EUR / USD
The dollar edged weaker into the latest US inflation data with the Euro edging towards 1.0250 as markets appeared to be positioned for lower headline inflation.
Consumer prices were unchanged on the month compared with expectations of a 0.2% increase. The year-on-year rate declined to 8.5% from the 40-year high of 9.1% and below consensus forecasts of 8.7%. Energy prices declined 4.6% on the month, although there was still a 32.9% annual increase while gasoline prices dipped 7.7% on the month to give a 44% annual increase. Food prices increased1.1% on the month to give a 10.9% annual increase.
Underlying prices increased 0.3% for the month, also below expectations of 0.5%, with the annual rate holding at 5.9% and below expectations of 6.1%. Used car prices declined on the month and there was a marginal decline for apparel while transport services prices also edged lower on the month.
Following the lower than inflation data, there was a shift in expectations surrounding Federal Reserve policies with markets now expecting that there will be a further 50 basis-point rate hike at the September meeting rather than 75 basis points.
There was also a sharp boost to risk appetite which undermined the US currency and the dollar overall weakened sharply after the release amid a huge tone of relief. The dollar index dipped to 5-week lows while the Euro jumped to above the 1.0300 level. The dollar continued to lose ground towards the European close with a Euro test of the important 1.0350 area while the dollar also posted sharp losses against commodity currencies. The Euro peaked at 1-month highs close to 1.0370 before a retreat to the 1.0300 area as the dollar recovered some territory. The dollar continued to recover some ground on Thursday with the Euro trading around 1.0290.
Treasuries rallied strongly after the US inflation data with the 10-year yield sliding to below 2.70% and the US 2-year yield also dipped sharply to around 3.10% from 3.27%. In an immediate response, the dollar plunged to lows around 132.70 against the yen despite strong gains in equities. Although yields edged higher later in the session, dollar selling continued towards the European close with a slide to near 132.00 against the Japanese currency.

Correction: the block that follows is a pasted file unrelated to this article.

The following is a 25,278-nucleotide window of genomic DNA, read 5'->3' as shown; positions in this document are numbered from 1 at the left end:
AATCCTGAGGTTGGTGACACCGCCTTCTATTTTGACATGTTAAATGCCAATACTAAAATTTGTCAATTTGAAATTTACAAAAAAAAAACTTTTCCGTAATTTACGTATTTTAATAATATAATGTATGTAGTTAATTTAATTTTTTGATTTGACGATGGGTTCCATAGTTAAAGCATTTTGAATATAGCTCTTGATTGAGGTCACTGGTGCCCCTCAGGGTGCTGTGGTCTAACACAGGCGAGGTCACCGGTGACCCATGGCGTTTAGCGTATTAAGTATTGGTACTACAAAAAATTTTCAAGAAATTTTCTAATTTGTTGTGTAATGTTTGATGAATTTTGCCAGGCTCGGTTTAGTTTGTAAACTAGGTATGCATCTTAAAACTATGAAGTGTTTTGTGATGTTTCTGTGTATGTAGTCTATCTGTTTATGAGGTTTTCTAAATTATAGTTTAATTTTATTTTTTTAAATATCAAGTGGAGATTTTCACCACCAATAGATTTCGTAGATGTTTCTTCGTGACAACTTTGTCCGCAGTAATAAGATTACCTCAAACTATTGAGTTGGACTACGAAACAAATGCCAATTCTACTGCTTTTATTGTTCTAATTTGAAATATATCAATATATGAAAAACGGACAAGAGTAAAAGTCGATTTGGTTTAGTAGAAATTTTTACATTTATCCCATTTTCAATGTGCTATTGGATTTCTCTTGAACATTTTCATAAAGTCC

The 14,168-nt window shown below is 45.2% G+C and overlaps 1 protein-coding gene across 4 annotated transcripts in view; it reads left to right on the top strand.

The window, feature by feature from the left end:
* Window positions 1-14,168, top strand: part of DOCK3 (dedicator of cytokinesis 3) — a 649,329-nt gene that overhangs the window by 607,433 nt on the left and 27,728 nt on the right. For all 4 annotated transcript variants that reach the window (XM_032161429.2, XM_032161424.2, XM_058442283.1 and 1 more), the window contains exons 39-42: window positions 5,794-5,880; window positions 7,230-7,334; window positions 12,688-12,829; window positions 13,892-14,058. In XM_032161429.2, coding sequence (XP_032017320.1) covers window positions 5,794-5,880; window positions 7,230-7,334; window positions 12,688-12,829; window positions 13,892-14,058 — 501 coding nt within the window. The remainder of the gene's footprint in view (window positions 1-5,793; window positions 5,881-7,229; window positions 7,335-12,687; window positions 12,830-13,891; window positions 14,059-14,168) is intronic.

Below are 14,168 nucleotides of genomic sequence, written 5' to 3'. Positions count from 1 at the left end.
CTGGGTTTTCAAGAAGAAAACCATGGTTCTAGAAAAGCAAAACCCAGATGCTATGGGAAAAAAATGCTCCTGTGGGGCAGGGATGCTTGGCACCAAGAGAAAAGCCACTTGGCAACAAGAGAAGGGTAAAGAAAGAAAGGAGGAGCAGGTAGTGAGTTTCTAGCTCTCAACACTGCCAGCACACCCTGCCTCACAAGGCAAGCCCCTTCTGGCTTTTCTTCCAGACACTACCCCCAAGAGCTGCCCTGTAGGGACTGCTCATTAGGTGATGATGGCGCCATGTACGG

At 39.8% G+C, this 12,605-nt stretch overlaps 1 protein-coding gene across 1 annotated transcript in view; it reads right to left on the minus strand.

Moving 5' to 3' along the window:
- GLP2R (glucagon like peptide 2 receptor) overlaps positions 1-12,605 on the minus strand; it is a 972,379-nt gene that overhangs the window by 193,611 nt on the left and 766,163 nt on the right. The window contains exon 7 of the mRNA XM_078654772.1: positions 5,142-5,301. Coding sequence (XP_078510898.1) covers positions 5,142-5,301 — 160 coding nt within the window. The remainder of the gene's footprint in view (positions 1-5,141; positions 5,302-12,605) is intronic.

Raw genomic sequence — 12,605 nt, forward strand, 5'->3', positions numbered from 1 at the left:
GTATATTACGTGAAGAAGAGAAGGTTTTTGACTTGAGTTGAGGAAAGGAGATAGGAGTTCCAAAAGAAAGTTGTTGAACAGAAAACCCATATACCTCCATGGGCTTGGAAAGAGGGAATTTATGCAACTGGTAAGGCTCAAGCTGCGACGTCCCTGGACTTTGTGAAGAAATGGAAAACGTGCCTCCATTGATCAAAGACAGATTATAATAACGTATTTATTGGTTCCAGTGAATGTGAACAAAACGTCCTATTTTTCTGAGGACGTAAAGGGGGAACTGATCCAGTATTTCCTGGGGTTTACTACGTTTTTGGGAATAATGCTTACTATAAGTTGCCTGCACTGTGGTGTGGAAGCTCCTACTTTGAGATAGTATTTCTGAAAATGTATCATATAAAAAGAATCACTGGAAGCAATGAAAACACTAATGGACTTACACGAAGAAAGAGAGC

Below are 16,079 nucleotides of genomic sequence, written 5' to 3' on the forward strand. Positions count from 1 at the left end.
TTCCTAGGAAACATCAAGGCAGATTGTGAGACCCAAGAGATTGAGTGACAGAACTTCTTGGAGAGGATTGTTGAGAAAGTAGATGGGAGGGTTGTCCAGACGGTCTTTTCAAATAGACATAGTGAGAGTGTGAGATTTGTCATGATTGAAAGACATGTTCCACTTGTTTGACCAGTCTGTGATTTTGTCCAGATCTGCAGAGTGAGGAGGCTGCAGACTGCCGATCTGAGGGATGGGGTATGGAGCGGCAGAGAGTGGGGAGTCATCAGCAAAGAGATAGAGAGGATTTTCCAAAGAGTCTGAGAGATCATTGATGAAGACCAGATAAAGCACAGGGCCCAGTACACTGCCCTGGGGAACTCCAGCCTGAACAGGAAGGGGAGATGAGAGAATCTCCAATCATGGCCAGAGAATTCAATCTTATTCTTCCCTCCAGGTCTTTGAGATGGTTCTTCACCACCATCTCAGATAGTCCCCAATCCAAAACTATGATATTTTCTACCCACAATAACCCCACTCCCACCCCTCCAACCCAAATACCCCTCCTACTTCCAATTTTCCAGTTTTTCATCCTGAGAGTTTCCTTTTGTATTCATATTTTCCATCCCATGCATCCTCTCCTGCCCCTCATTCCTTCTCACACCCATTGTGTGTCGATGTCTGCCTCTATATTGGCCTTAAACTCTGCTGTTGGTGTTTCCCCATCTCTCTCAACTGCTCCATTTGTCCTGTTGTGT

Chicago Fed President Evans welcomed the latest data, but added that he still expected interest rates to increase this year and in 2023 with an expected peak in rates of 3.75-4.00%. Minneapolis head Kashkari stated that the data had not changed his outlook and it was not realistic to expect a cut in interest rates early next year.
The rhetoric helped pull yields from post-CPI lows with the dollar rebounding to around 132.90.
San Francisco Fed President Daly stated that inflation was still far too high, but also commented that her baseline scenario is for a 50 basis-point hike in September.
There were some fresh geo-political concerns on Thursday with reports that President Biden would decide against cutting tariffs on Chinese imports due to the Taiwan situation. There were also renewed reservations over Chinese coronavirus trends amid fresh lockdowns in several cities. Overall risk appetite held relatively steady, however, with limited net gains in equities and the dollar traded just above the 133.00 level in early Europe with the Euro below 137.00.
Sterling was held in relatively narrow ranges ahead of the US inflation data with a tentative net advance to above 1.2100 against the dollar. There were further important reservations surrounding the UK outlook as the political and economic debate surrounding a surge in energy prices continued to intensify.
Sterling posted strong gains after the US prices data with the impact of a weaker dollar amplified by much stronger risk conditions. Immediately after the release, the UK currency jumped to highs at 1.2250 against the US currency and maintained a strong tone into the European close as risk appetite maintained a very strong tone.
Sterling peaked around 1.2275 before a retreat to around 1.2210 amid a dollar recovery while the Euro retreated to around 0.8430.
The UK Rightmove housing data was slightly stronger than expected, but global developments dominated with Sterling just below the 1.2200 level on Thursday.
The Swiss franc was resilient on Wednesday and resisted significant losses despite a strong improvement in risk appetite following the US inflation data. The Euro was unable to make any headway even with equity markets posting strong gains while the dollar posted heavy losses to trade below the 0.9400 level as US yields declined.
There were further expectations that long-term inflation differentials would support the Swiss currency while confidence in the Euro-Zone remained weak.
The franc maintained a firm tone on Thursday with the Euro drifting towards 0.9700 while the dollar traded around 0.9440.